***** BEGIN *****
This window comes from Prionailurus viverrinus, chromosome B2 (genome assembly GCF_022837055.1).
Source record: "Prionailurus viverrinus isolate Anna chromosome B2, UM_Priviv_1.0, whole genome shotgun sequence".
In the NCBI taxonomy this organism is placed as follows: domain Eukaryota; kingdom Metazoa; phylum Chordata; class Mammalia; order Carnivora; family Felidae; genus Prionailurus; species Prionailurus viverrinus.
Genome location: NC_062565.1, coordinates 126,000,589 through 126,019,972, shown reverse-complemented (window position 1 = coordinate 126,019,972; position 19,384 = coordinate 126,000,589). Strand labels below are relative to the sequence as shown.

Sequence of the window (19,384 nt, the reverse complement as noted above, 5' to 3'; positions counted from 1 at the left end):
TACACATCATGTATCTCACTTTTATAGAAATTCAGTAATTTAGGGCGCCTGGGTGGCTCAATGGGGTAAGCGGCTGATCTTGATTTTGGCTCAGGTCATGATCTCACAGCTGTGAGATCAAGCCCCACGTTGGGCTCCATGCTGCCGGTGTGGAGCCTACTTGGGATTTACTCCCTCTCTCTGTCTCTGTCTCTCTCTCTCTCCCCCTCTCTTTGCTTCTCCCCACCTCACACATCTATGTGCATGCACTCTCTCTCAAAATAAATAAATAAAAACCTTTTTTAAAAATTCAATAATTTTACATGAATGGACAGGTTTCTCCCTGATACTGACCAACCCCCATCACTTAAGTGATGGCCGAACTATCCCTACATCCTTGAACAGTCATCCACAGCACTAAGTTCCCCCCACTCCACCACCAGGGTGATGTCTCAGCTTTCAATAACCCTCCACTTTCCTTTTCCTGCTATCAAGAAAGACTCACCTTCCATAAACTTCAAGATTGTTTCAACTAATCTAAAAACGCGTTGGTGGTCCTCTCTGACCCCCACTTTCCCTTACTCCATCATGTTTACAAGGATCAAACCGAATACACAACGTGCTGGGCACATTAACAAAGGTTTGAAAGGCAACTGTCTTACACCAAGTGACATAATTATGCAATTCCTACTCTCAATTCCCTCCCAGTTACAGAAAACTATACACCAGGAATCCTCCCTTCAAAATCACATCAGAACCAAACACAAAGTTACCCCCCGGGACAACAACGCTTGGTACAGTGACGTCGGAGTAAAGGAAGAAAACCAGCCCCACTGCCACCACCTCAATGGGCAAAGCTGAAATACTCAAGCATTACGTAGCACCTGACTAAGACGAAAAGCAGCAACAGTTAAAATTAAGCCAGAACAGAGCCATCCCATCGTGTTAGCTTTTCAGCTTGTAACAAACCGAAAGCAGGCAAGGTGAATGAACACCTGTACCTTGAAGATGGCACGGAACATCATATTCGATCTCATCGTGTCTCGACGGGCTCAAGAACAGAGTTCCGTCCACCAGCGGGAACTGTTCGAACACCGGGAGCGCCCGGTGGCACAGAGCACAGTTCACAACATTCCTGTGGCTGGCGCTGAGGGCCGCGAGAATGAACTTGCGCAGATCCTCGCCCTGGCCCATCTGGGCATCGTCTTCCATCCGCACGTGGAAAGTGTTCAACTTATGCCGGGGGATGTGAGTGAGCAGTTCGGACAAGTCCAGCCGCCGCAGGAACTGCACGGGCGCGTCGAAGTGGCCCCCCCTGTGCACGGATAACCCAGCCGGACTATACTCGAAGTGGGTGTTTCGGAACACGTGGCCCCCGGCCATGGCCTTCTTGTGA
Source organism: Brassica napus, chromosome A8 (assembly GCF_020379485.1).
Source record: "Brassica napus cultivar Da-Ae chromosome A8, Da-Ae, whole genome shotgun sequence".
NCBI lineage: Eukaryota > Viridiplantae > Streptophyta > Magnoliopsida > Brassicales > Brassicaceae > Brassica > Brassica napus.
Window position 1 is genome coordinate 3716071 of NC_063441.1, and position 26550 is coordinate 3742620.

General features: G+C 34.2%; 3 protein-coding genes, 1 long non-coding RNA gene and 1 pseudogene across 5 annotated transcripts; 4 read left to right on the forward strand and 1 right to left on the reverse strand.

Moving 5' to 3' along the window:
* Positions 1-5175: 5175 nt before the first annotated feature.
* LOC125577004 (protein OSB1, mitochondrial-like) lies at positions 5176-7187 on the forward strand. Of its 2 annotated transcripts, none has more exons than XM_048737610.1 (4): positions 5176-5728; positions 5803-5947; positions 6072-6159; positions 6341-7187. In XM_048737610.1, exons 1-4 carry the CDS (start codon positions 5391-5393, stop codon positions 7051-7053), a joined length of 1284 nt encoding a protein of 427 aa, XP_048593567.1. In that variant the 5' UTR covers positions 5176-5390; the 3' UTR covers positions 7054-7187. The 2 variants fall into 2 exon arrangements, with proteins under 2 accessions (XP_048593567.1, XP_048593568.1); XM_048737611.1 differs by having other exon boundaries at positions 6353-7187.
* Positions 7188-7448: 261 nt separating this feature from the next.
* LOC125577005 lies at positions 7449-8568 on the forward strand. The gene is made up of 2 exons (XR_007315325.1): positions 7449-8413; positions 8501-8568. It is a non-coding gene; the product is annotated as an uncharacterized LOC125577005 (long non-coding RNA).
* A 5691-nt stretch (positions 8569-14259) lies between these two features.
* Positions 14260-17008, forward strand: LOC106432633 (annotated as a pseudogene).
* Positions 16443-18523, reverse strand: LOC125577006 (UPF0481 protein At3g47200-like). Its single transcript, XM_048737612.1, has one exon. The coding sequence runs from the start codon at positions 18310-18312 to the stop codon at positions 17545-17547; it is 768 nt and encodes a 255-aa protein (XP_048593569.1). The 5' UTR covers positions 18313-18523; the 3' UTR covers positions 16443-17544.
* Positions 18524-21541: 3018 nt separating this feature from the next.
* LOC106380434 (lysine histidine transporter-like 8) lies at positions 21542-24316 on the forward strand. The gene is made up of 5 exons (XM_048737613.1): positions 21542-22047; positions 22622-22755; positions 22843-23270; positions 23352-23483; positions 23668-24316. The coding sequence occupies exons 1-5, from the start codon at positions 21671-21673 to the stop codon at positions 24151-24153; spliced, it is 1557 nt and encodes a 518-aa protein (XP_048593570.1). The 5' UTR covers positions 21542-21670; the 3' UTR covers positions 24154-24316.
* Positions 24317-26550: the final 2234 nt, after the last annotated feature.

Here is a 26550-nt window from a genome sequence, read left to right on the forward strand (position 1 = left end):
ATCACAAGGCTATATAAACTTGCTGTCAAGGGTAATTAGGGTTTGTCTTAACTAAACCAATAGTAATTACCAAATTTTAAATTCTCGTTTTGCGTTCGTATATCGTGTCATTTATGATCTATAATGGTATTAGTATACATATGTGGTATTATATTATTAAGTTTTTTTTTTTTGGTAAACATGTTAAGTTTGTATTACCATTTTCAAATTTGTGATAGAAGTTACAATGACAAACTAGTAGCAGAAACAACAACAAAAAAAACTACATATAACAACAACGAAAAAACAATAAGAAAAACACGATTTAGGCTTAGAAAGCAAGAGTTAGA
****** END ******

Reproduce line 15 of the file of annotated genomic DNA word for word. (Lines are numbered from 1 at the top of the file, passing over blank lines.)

* Positions 7188-7448: 261 nt separating this feature from the next.